Intel announced it has developed a prototype of an all-CMOS direct conversion dual-band radio transceiver capable of supporting every current Wi-Fi standard (802.11a, b and g), as well as the projected requirements of 802.11n. The system-in-a-package technology is a significant step toward enabling integrated CMOS radios that could provide improved wireless capabilities in future Intel platforms at a low cost.
The announcement, presented as part of a technical paper delivered at the Symposium on VLSI Technology in Kyoto, Japan, outlines the building blocks Intel created to implement the fully flexible, multimode radio in a standard CMOS process. A future extension to the Wi-Fi standard, 802.11n will more than double the wireless transfer speed compared to today's implementation.
"This system-in-a-package design uses more low-voltage circuitry than we've ever used in the past, which means we can integrate it and make it lower cost while operating at lower voltages and providing longer battery life," noted Krishnamurthy Soumyanath, director of Intel's Communications Circuits Research Lab. "The variable bandwidth of this solution extends capabilities beyond today's 20 MHz to 100 MHz, and is expected to support data rates higher than 100 megabits per second that should allow people to enjoy multiple high-quality video streams concurrently."
Today each device uses a customized radio to connect to a particular network -- for example, a wireless local area network or WLAN based on Wi-Fi technology. A different device might use a radio developed for a wireless wide area network or WWAN. In the next few years, Intel expects mobile devices will contain several different radios so they can utilize many different wireless communication networks. Intel's research points toward a time in the future when one device will use "smart" antenna systems and a reconfigurable CMOS radio on a single device making the radio more power efficient, smaller and lower cost. The goal being pursued is the ability to connect to any network, anytime, anywhere on any device.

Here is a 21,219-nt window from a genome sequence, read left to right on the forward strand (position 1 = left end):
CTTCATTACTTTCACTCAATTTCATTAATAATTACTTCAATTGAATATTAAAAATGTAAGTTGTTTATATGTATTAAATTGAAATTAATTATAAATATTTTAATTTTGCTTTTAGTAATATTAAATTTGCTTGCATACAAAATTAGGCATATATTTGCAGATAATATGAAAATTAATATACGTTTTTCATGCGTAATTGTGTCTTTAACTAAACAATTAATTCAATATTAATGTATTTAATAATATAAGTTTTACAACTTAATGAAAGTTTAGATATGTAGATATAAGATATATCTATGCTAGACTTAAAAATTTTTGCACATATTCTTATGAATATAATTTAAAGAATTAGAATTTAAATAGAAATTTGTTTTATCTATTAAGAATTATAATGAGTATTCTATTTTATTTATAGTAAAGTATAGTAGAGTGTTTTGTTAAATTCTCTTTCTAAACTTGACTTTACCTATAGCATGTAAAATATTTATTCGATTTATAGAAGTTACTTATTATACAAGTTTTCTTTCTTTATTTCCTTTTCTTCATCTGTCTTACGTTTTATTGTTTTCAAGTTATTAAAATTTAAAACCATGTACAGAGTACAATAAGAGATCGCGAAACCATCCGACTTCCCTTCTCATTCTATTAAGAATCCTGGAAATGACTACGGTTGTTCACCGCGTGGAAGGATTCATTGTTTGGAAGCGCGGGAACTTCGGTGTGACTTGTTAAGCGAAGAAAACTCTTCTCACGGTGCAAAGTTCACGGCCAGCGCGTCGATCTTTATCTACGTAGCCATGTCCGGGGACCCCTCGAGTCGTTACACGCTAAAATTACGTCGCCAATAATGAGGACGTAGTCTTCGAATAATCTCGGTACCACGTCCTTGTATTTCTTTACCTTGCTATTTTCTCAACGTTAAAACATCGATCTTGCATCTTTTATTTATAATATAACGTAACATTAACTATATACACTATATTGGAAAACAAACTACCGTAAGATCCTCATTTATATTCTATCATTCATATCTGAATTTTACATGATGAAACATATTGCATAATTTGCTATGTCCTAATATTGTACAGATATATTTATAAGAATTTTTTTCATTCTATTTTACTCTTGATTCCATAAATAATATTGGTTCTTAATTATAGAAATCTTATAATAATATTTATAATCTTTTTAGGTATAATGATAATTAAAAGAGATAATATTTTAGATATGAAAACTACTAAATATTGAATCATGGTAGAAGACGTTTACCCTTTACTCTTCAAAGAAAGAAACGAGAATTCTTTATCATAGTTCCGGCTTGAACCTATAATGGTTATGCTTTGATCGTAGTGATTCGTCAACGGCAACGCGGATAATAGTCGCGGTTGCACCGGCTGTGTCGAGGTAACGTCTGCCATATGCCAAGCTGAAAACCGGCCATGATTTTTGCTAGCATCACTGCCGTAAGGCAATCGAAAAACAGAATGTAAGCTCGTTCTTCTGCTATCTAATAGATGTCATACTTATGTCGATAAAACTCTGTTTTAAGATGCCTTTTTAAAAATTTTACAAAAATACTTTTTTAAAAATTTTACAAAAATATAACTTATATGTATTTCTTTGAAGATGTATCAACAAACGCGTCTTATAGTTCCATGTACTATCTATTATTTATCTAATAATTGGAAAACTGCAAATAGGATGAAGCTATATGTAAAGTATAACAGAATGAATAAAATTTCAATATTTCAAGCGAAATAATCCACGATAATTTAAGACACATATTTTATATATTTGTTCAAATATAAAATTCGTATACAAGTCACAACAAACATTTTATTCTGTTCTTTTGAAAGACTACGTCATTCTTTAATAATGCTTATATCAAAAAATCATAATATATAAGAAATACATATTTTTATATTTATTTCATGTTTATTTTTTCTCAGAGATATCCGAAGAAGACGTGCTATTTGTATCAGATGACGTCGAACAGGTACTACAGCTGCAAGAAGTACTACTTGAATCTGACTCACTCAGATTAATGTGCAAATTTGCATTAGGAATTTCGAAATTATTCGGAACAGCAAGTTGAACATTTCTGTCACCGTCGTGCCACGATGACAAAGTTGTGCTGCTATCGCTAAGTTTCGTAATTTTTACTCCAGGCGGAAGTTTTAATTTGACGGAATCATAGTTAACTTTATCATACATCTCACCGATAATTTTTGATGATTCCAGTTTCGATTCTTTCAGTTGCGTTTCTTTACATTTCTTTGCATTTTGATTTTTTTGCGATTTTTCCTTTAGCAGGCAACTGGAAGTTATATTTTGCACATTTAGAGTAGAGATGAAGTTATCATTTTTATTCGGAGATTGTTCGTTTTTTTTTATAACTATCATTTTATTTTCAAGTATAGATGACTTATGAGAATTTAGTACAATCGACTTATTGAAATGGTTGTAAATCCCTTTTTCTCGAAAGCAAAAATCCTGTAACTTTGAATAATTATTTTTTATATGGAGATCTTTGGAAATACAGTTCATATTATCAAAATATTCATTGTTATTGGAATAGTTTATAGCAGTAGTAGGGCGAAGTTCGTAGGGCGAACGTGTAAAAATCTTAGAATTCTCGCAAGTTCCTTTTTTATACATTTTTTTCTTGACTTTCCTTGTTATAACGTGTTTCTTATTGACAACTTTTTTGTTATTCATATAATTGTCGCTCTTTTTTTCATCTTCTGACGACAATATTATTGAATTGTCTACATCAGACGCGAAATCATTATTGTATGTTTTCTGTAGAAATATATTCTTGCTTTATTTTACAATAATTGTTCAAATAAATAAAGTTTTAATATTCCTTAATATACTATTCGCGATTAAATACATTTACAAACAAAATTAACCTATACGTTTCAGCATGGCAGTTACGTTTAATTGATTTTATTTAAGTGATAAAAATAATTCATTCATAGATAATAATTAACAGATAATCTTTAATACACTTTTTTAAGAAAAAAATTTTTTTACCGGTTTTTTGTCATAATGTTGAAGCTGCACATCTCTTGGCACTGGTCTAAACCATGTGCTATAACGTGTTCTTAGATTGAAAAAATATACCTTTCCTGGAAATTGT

One of the key achievements of this research is keeping the underlying manufacturing technology tied to CMOS -- the technology Intel uses to make all its microprocessors and other computer chips. By doing so, it keeps manufacturing costs low and the potential to produce this capability in high volume. The device in the research paper features a 1.4-volt design (very low power consumption compared to what is available in the marketplace today).
"By creating this capability in CMOS, Intel will have the option of integrating wireless capabilities into a wide variety of our future chips," Soumyanath said.
The device in the research paper integrates a 5GHz CMOS power amplifier that meets all the spectral purity and non-interference requirements from the U.S. Federal Communications Commission (FCC), while frequency planning techniques minimize interference caused by the on-die amplifier. All these improvements result in better wireless performance. To achieve these results, Intel researchers developed a new calibration scheme for the transceiver to achieve high volume manufacturability. Separating receiver and transmitter effects has proven to be difficult in the past, but Intel's scheme is easy to implement and correctly separates the effects, improving yields and lowering the cost of these radios.